I am pretty much replacing / upgrading everything back to better than before, because in the next 20 years this boat will see enough sea to make it seasick and groan every time I step aboard. And other than maintenance and the unexpected expected events I don't want to do anything major.
     
    Last edited: Feb 9, 2020
  4. kapnD
    Joined: Jan 2003
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    Location: hawaii, usa

    kapnD Senior Member

    If the boat has survived this long with those minimal bulkheads so lightly tabbed in, it would probably survive without any at all!
    However, if it were mine, I’d reinforce the hell out of it, making sure that reinforcement was continuous from as deep in the bilge as practical to clear up under and fastened to the deck.
     
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  5. wesley Sherman
    Joined: Jan 2020
    Posts: 25
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    Location: New York

    wesley Sherman Junior Member

    I tend to agree with kapnD, I have started the removal of the bilge structures. There is a second layer of ply almost 20 below the sole, I haven't removed this, however I sorta want to to see what is under that. Kind of feel like Indiana Jones in regard to this bilge. Although I may just clean that lower floor up and re-tabb it to the hull sides. This would give me 2 transverse floors of 20" and another at 15" and last one nearest the head bulkhead of 12". Seems that attaching the two hull sides solidly would make more sense. In my head (being a novice) When the boat is under a strong heel and the keel under pressure and a load that the cross attachment of the hulls in the bilge would be necessary, but then again my knowledge of these kind of dynamics is not in my mathematical skills. This would make me feel better. As my son says best to build it not only to look good, but feel good. I appreciate any and all comments and suggestions ...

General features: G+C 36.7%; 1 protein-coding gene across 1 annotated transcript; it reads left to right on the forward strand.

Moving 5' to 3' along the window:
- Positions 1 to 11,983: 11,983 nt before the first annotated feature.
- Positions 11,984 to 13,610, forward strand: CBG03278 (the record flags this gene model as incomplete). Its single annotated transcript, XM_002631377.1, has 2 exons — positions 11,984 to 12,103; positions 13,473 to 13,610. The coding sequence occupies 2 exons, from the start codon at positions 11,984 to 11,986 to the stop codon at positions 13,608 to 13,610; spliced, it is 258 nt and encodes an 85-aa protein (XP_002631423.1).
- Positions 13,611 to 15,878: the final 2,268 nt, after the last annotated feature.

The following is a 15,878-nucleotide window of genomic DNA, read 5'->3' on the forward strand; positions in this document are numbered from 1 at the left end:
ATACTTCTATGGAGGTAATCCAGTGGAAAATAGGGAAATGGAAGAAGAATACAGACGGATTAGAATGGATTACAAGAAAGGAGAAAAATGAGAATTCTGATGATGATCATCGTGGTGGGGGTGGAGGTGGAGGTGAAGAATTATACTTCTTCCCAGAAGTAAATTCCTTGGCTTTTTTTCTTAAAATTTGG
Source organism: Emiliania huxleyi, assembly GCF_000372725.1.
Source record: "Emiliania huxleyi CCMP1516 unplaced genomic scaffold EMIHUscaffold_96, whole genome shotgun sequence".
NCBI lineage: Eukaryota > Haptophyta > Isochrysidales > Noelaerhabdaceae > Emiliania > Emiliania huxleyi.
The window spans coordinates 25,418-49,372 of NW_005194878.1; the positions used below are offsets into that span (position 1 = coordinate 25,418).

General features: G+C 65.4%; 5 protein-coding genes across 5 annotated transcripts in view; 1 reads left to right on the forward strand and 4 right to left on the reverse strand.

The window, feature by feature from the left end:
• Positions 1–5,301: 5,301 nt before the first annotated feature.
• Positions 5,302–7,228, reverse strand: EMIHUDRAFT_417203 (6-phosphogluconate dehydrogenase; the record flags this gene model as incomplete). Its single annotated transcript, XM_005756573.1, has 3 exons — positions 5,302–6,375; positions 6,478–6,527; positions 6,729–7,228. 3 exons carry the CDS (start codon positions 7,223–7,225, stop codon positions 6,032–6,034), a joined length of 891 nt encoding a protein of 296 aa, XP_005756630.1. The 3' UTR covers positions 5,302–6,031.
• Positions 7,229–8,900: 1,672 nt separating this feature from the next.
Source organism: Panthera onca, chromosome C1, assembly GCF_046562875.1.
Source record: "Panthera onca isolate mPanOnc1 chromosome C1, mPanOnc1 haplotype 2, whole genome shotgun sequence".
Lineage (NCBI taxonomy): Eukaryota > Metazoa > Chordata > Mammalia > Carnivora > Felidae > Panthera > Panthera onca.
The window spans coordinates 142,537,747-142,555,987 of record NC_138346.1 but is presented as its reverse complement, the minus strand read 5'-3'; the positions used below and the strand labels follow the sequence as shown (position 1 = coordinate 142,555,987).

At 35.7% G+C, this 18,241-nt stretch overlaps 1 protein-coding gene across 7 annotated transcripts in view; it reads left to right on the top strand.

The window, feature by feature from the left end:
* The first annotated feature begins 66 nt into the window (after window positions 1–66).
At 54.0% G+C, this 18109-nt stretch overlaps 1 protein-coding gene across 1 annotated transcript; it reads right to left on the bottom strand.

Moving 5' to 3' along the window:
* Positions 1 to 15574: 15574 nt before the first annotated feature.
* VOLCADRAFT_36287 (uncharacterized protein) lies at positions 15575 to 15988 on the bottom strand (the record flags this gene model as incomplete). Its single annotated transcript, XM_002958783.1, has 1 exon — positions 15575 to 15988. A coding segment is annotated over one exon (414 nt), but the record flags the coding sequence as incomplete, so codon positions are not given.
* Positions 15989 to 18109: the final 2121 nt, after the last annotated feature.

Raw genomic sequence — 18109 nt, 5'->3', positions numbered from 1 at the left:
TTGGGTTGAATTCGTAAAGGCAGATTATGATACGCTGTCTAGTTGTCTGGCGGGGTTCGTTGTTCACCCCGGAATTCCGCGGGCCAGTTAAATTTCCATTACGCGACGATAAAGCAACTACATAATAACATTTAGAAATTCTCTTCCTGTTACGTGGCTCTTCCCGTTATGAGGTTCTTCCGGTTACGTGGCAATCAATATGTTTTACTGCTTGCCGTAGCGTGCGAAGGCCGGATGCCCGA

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  6. kapnD
    Joined: Jan 2003
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    Location: hawaii, usa

    kapnD Senior Member

    The keel, the mast, and the stays all transfer considerable forces to the hull when the sails are deployed.
    The transverse bulkheads are what keeps the boat from folding up under these strains.
    I’d remove the plywood in the bottom, or at least cut an inspection hole in it just to be sure that there’s not a can of worms lurking down there.
     

  7. wesley Sherman
    Joined: Jan 2020
    Posts: 25
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    Location: New York

    wesley Sherman Junior Member

    That is what I am going to o in the next couple of day, pulling the bottom ply floor out by the engine bed. Was going to just tab in new fiberglass, but more I thought about it.. the more I am wanting to see below.. maybe the keel was the hiding place of some stolen gold or coin. I got to know I got to know. Lol And I hope KapnD I must say I hope there are worms in there or some hidden monster locked away for fifty years.